United States v. Paul Williams, Docket No. 05-0458-cr (2d Cir. March 22, 2006) (Kearse, Miner, Hall): This interesting opinion affirms a judgment revoking Williams’s supervised release and imprisoning him for three years (the statutory maximum). The district court found that Williams violated supervised release by committing a new crime — i.e., by shooting and then robbing one Ryan. The principal issue on appeal concerned whether the court erred in basing this finding upon hearsay evidence, since no eyewitness testified at the revocation hearing. The hearsay evidence consisted of testimony by an NYPD detective and by the probation officer, as well as a sworn complaint by Ryan, regarding conversations with Ryan in which Ryan identified Williams, on at least three separate occasions, as his assailant. Ryan also made several out-of-court statements denying that Williams was his attacker, however, and refused to testify against him.
The Circuit upheld the district court’s finding, concluding that because Williams was responsible for Ryan’s unavailability — the evidence showed that Ryan was threatened by Williams’s associates and feared reprisal if he appeared in court — and because Williams had pleaded guilty to a misdemeanor in state court arising from the same incident (and admitted during his plea allocution that he “recklessly engaged in conduct which created a substantial serious physical physical injury to another person”), the district court did not err in denying Williams the opportunity to confront Ryan at the revocation hearing.
The Confrontation Clause of the Sixth Amendment does not apply at revocation proceedings. United States v. Aspinall, 389 F.3d 332, 342-43 (2d Cir. 2004). However, the Supreme Court has held that “minimum requirements of due process” in a parole revocation hearing include the right of the defendant “to confront and cross-examine witnesses (unless the hearing officer specifically finds good cause for not allowing confrontation).” Morrissey v. Brewer, 408 U.S. 471, 489 (1972). Rule 32.1(b)(2)(c) of the Federal Rules of Criminal Procedure enshrines this minimum requirement: the court must give the defendant “an opportunity . . . to question any adverse witness, unless the judge determines that the interests of justice does not require the witness to appear.”
To deny a defendant the opportunity to confront, the district court must show “good cause.” Op. 19. And in making that determination, the court “must balance, on the one hand, the defendant’s interest in confronting the declarant, against, on the other hand, the government’s reasons for not producing the witness and the reliability of the proffered hearsay.” Op. 19 (citing United States v. Chin, 224 F.3d 121, 124 (2d Cir. 2000)).
The Circuit had no trouble upholding the district court’s reliance on hearsay under this balancing test. First, it concluded that Williams essentially forfeited his interest in confrontation because Ryan’s absence was “the result of intimidation by the defendant.” Op. 19 (citing United States v. Mastrangelo, 693 F.2d 269, 272-73); see also Fed. R. Evid. 804(b)(6) (out-of-court statement by unavailable declarant is “not excluded by the hearsay rule” when “offered against a party that has engaged or acquiesced in wrongdoing that was intended to, and did, procure the unavailability of the declarant as a witness”). Ample evidence showed that Ryan refused to come to court because of threats levied by Williams’s associates and his general fear of Williams. Second, on the same reasoning, the Government had good cause not to force Ryan to appear at the hearing. Finally, Ryan’s hearsay statements were reliable considering the circumstances under which they were made and given Williams’s subsequent plea allocution in state court. Op. 21-23. Similarly, evidence showed that Ryan’s contrary hearsay statements (exculpating Williams) were made when he feared reprisal by Williams.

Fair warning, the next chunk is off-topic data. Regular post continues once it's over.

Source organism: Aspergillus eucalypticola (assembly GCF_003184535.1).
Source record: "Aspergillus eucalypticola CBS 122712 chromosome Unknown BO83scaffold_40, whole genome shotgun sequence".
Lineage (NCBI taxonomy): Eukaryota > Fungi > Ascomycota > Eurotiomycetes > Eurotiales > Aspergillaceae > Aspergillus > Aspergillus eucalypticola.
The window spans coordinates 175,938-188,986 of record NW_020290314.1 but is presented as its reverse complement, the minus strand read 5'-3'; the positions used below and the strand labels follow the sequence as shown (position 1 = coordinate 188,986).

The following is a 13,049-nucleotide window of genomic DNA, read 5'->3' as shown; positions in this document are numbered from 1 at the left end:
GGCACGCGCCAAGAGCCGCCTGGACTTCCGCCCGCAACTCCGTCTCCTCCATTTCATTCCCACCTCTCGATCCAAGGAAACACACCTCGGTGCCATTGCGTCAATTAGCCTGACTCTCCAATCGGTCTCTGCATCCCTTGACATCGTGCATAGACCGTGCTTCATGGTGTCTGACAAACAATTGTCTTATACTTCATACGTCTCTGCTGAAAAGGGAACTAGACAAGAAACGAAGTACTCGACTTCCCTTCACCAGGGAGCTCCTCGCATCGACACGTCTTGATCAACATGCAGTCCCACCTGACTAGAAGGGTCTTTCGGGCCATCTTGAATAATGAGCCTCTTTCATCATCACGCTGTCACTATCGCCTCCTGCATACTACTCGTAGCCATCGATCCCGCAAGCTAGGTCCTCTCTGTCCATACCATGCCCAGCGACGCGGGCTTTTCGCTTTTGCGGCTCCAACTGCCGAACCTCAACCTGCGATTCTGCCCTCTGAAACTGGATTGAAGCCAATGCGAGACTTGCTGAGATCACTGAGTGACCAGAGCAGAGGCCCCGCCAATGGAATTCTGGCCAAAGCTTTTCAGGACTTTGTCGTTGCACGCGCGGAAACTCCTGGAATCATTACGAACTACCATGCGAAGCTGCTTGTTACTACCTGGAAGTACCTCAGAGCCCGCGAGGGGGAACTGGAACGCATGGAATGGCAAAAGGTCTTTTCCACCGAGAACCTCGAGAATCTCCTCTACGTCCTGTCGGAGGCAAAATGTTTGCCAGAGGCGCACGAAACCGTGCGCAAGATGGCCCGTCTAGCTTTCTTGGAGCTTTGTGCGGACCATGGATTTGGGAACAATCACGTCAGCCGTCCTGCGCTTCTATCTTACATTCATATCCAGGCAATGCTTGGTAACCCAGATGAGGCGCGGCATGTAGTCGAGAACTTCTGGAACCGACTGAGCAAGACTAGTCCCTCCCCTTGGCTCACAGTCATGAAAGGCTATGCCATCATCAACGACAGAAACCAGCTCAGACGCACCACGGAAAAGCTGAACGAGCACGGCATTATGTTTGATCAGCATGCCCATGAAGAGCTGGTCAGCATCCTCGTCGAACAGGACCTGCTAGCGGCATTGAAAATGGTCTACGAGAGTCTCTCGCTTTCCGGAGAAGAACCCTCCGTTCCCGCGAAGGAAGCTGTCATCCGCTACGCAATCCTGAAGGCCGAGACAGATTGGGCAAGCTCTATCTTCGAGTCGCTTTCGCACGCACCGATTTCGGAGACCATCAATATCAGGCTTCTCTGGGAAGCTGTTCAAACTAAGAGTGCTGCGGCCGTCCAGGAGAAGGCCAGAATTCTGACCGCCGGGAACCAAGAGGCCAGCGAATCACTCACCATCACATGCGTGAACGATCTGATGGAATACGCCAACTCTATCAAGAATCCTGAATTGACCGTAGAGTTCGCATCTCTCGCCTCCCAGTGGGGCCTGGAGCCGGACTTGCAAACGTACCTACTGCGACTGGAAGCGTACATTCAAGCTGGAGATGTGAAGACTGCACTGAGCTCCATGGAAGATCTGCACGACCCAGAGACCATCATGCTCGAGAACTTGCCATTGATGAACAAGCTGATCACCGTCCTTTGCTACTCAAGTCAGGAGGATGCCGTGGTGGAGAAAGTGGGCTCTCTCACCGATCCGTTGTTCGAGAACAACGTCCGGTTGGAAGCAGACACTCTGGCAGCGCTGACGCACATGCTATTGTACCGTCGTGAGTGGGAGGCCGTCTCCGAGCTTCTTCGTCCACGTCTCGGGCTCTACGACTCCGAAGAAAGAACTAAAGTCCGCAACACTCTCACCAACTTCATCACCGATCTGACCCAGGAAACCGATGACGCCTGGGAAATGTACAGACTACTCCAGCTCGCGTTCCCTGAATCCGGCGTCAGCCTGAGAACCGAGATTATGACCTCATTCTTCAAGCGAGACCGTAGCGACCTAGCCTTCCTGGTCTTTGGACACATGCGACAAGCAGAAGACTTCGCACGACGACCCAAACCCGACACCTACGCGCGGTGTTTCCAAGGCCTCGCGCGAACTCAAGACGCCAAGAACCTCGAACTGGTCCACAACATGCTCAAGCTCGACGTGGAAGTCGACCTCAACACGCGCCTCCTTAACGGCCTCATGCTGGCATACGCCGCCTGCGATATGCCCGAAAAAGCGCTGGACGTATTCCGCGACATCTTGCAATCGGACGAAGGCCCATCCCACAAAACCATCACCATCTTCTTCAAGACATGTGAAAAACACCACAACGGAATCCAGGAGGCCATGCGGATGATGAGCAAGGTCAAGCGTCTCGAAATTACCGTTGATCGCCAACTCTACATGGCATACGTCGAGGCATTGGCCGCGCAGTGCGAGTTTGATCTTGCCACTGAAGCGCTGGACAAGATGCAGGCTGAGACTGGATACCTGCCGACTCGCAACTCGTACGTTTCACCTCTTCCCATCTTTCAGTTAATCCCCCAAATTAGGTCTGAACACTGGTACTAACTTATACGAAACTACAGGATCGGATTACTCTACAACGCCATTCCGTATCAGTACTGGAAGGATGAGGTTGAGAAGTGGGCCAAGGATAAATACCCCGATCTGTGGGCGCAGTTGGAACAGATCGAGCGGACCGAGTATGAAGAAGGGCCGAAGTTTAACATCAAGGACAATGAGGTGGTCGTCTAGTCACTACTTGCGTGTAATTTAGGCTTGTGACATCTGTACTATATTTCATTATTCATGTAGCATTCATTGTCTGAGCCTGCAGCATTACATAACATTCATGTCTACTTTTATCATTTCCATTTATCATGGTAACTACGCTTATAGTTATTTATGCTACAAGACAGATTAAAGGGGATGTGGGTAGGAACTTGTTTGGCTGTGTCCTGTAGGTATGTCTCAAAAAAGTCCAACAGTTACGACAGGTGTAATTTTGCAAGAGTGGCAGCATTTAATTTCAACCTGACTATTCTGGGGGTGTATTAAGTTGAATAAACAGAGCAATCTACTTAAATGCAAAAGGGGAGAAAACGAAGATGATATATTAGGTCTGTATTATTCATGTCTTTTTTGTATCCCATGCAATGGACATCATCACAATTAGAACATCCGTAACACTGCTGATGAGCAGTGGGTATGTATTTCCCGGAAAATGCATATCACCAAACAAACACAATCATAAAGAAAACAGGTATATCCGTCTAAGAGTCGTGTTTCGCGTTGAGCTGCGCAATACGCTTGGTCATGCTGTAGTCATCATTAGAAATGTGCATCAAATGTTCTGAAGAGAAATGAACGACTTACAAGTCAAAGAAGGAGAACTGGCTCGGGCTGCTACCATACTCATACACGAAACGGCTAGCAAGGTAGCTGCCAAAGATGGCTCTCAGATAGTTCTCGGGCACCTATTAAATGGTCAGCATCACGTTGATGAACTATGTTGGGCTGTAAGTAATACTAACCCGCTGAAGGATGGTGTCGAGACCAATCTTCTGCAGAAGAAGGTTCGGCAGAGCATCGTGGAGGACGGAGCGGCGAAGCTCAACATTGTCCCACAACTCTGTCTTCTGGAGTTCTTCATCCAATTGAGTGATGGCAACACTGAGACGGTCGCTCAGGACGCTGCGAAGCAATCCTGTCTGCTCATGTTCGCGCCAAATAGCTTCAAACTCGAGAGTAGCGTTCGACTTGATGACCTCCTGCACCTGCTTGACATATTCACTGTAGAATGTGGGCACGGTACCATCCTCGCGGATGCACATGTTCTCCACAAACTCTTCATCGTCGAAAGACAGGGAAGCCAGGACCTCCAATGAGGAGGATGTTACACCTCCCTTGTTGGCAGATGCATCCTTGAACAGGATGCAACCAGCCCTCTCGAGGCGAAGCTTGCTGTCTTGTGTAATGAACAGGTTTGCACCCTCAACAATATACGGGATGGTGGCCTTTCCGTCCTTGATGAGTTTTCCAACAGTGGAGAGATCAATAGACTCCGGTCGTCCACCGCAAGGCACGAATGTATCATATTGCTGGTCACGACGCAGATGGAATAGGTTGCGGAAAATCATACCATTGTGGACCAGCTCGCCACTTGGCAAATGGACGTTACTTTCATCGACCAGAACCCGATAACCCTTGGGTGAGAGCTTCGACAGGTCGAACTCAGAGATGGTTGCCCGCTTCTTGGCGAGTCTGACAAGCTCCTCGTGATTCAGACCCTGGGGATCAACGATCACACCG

Williams also argued on appeal that his sentence must be vacated because the district court erred in evoking concerns about “the seriousness of the offense” to justify the three-year sentence. This clever argument is based on the fact that 18 U.S.C. § 3583, which governs supervised release, lists certain subsections of § 3553(a) that a court is expressly required to consider in determining punishment upon revocation (indeed, § 3583(e) lists most of § 3553(a)), but omits Section 3553(a)(2)(A) (requiring a court to consider, among other things, “the seriousness of the offense”).
The Circuit rejected this argument on two grounds. First, it interpreted § 3583(e) “simply as requiring consideration of the enumerated subsections of § 3553(a), without forbidding consideration of other pertinent factors.” Op. 24-25. Second, it ruled that “§ 3583(e) cannot reasonably be interpreted to exclude consideration of the seriousness of the releasee’s violation, given the other factors that must be considered.” Op. 25. For instance, § 3583(e) explicitly requires the court to consider “the nature and circumstances of the offense” (§ 3553(a)(1)) and the need for the sentence imposed to “afford adequate deterrence” (§ 3553(a)(2)(B)) and to “protect the public from further crimes of the defendant” (§ 3553(a)(2)(C)). The Court thus concluded: “We cannot see how, in order to impose a sentence that will provide ‘adequate deterrence’ and protection of the public from ‘further crimes of the defendant’ in light of ‘the nature and circumstances of the offense,’ the [revocation] court could possibly ignore the seriousness of the offense.” Op. 25-26.